else:
      BUFFER.append("writeat")
      return self.privilegedfo.writeat(data,offset)
	
  def close(self):
    BUFFER.append("close")
    return self.privilegedfo.close()


def secure_openfile(filename, create):
  BUFFER.append("openfile")
  # Open a file from the layer below (likely the sandbox)
  privilegedfo = openfile(filename,create)
  return SecureFile(privilegedfo)


# You can ignore the code below here.   It just sets of the security layer so that the application calls it instead of
# the original API functions.
TYPE="type"
ARGS="args"
RETURN="return"
EXCP="exceptions"
TARGET="target"
FUNC="func"
OBJC="objc"

sec_file_def = {"obj-type":SecureFile,
    "name":"SecureFile",
    "readat":{TYPE:FUNC,ARGS:((int,long,type(None)),(int,long)),EXCP:Exception,RETURN:str,TARGET:SecureFile.readat},
    "writeat":{TYPE:FUNC,ARGS:(str,(int,long)),EXCP:Exception,RETURN:(None),TARGET:SecureFile.writeat},
    "close":{TYPE:FUNC,ARGS:None,EXCP:None,RETURN:(bool,type(None)),TARGET:SecureFile.close}
}

CHILD_CONTEXT_DEF["openfile"] = {TYPE:OBJC,ARGS:(str,bool),EXCP:Exception,RETURN:sec_file_def,TARGET:secure_openfile}

secure_dispatch_module()

Using the example layer

Keep in mind the above security layer would only stop one kind of attack. Thus if an attacker doesn't know much about file input/output this will probably stop them. However there are a bunch of tricks that can be used in order to circumvent this security layer easily. For instance, the above reference monitor isn't thread safe. For an introduction to thread safety please read  wiki/Thread_safety.


Code analysis

The writeat() function attempts follow the design principles of accuracy, efficiency, and security. However it does so inadequately. Accuracy is attempted by only blocking "MZ" from being written. If any other characters are written, the writeat() function executes normally. Efficiency is preserved because the number of test cases is small. Also security is attempted because "MZ" cannot be written to a file as easily. It is important to note that no security system is perfect. It is more important to make a security system that is infeasible to break, rather than impossible to break. However this security layer does not yet create the necessary infeasibility requirements for most attacks. Thus we see that there is a grey area of what is an acceptable level of impedance.

Now let's look at the structure of writeat(). First off, the if-statement contains the mitigation. If the "alarm" is not tripped then the writeat() function is executed normally. Within the if-statement data.startswith("MZ") is used to check for an illegal write. Specifically, data is a variable used to store information which will be written to the file. And the method startswith() checks to see if the file begins with certain characters, in this case "MZ".

The second condition, (offset == 0) determines the starting point of the cursor before it writes to the file. Thus offset = 0, means we start writing at the beginning of the file. Similarly if offset =4, the computer would start writing to the 5th position of the file. Starting with 0 rather than 1 has heuristic meaning in computer science.

Testing your security layer


In this part of the assignment you will pretend to be an attacker. Remember the attacker's objective is to write "MZ" to a file. By understanding how the attacker thinks, you will be able to write better security layers. Perhaps while attacking your security layer you will think of a new mitigation that should have been implemented. Keep in mind attacks are attempts to mitigate a given security protocol. If even one case succeeds, then your security layer has been compromised. Thus the attack you write should include several methods of attempting to write "MZ" to a file. An example of an attack is found below:

# Open a file
myfile=openfile("look.txt",True)
 
# Attempt to write "MZ" to the file
try:
    myfile.writeat("MZ",0)
 
# It raised an Exception (as it was supposed to):
except ValueError:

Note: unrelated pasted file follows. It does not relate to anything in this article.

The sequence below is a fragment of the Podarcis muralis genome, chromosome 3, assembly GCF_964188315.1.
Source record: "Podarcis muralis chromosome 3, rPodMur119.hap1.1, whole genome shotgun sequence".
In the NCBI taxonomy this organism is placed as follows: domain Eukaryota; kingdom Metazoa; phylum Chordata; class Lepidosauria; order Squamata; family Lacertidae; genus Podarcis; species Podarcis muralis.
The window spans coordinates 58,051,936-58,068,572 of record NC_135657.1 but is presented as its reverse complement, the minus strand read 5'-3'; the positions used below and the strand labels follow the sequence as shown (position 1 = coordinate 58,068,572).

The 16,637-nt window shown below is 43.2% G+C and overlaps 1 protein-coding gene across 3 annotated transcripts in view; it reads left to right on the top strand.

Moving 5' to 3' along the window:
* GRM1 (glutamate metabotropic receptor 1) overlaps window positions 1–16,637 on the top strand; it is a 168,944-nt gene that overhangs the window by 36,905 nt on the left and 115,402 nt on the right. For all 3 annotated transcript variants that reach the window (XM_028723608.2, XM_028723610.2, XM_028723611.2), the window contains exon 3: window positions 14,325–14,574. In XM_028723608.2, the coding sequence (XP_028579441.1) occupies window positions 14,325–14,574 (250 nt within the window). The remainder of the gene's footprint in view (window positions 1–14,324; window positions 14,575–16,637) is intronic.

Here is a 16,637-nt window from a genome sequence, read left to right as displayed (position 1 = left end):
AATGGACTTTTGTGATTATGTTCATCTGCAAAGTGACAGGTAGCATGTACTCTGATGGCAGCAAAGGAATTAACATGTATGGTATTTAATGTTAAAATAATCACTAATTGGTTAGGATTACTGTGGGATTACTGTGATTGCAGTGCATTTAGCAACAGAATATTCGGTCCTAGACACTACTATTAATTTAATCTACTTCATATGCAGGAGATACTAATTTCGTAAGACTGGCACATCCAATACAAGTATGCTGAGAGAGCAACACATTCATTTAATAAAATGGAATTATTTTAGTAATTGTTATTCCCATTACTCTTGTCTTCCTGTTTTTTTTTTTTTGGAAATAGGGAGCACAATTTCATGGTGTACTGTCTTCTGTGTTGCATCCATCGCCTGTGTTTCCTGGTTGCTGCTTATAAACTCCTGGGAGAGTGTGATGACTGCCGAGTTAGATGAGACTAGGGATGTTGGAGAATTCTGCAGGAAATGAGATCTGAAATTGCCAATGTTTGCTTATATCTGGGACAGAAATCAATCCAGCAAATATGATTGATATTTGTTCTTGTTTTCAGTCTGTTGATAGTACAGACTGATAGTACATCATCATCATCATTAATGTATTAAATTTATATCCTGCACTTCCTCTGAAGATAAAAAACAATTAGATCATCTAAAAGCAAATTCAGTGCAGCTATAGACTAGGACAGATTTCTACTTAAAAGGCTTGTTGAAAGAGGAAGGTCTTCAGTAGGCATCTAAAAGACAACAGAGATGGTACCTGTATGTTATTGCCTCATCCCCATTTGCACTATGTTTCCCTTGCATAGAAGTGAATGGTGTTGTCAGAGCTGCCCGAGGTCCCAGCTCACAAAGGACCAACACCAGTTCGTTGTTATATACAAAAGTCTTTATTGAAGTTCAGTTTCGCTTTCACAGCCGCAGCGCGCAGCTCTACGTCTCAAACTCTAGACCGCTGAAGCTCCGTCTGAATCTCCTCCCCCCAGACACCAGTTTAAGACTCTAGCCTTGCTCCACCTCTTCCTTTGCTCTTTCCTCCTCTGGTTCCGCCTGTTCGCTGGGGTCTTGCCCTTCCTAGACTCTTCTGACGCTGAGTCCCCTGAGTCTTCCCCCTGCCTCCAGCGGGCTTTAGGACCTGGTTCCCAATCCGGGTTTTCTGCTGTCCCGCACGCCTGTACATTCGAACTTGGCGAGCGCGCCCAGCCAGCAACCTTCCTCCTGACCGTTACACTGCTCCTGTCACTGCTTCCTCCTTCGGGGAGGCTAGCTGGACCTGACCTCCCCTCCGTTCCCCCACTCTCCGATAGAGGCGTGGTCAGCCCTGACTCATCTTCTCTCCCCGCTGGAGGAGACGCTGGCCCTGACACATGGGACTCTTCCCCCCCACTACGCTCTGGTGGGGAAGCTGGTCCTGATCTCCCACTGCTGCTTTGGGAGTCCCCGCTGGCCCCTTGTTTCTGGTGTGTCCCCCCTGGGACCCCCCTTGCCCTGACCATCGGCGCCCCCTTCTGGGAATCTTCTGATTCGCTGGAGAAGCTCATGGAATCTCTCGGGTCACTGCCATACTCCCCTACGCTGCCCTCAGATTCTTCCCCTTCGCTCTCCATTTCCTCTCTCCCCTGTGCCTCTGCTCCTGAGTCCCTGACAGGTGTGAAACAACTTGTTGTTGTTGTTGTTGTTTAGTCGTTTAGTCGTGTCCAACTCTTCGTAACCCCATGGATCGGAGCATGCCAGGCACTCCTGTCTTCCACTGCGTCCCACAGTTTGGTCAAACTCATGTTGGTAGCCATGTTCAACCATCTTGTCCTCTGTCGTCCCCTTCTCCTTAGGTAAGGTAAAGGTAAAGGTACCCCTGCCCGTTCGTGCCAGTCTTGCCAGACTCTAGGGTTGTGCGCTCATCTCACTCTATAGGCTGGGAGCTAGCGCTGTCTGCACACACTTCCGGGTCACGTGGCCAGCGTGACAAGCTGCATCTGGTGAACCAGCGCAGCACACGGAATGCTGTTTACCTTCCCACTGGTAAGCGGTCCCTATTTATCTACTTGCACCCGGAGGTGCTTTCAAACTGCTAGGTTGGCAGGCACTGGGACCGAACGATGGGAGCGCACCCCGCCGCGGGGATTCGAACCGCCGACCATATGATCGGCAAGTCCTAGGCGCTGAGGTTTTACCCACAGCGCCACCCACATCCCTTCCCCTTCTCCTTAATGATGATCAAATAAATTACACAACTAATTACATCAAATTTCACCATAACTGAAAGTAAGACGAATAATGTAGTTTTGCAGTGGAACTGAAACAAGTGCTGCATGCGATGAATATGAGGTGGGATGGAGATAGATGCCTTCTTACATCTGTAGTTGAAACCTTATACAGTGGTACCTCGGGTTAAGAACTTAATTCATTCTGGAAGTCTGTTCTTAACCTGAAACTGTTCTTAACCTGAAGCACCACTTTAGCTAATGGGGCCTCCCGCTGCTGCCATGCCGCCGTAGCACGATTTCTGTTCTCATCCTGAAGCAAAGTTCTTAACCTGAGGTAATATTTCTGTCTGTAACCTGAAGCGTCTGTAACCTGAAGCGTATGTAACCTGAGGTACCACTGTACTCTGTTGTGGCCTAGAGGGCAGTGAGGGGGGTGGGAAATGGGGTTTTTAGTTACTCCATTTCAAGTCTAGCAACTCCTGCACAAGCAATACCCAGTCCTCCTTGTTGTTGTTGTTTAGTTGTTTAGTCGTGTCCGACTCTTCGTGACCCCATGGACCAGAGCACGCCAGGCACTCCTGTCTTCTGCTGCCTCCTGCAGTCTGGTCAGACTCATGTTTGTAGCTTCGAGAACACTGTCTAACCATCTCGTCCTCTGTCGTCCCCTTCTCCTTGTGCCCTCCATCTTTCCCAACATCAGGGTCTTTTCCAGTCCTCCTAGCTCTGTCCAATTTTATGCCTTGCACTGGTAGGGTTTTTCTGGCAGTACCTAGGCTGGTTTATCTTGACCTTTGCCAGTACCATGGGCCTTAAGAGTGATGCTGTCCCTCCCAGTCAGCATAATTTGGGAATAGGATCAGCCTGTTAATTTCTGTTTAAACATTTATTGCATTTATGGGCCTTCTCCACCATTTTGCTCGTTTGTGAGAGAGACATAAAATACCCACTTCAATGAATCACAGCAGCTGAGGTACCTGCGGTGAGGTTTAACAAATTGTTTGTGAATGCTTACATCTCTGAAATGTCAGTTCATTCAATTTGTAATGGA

log("The security layer correctly blocked the write!!!\n")
 
# No Exception was raise
else:
    log("Wrote an MZ!!!\n")
 
finally:
    # Close the file after our attempt.
    myfile.close()

Note: All attacks should be written as Repy files, using the .r2py extension.

Code Analysis

It is important to keep in mind that only lowercase file names are allowed. So in the above code, specifically:

# Open a file
myfile=openfile("look.txt",True)

look.txt is a valid file name, however Look.txt is not. Examples of other invalid files names are, look@.txt, look/.txt, and look().txt. Essentially all non-alphanumeric characters are not allowed.

This code attempts to write "MZ" to the file directly. First the file is opened using myfile=openfile("look.txt",True). Next myfile.writeat("MZ",0) tries to write "MZ" to the file. The 0 refers to an offset of zero. The try: statement tells the program to "try" this case. Notice that the except is executed if an error is raised. If the security layer fails the test then the else statement is executed. The finally: statement will always run, closing the file.

Running your security layer


Finally, type the following commands at the terminal to run your security layer with your attack program

python repy.py restrictions.default encasementlib.r2py [security_layer].r2py [attack_program].r2py

Make sure you use filenames that are all lowercase letters!


Notes and Resources


  • A tutorial on how to write security layers can be found here. At the end of the tutorial there is a second example on how to test security layers.
  • For a complete list of syntax in Repyv2 please visit: RepyV2API

  • Note: It is possible to add multiple security layers to Repy, this may be useful for testing different mitigations separately. This is done with the following command at the terminal:

python repy.py restrictions.default encasementlib.r2py [security_layer1].r2py [security_layer2].r2py [security_layer3].r2py [program].r2py

Your security layer should produce no output!!''' If it encounters an attempt to write MZ, you should raise a ValueError and allow execution to continue.

  • In repy log replaces print from python. This may be helpful when testing if Repy installed correctly.


Extra Credit


For extra credit, make a second security layer which stops an attacker from writing 'p0wnd' anywhere in a file. This security layer will be similar to the first one you wrote, except now you must handle the case of offset != 0 as well as a few other things. You should also write an attack layer which attempts to write 'p0wnd' to a file.

Hint: Since this string can be written anywhere in the file, there will most likely be more test cases.

What to turn in?


  • Turn in a repy file called reference_monitor_[ name or id number].r2py
  • For extra credit turn in a second repy file called extra_credit_[ name or id number].r2py

Attachments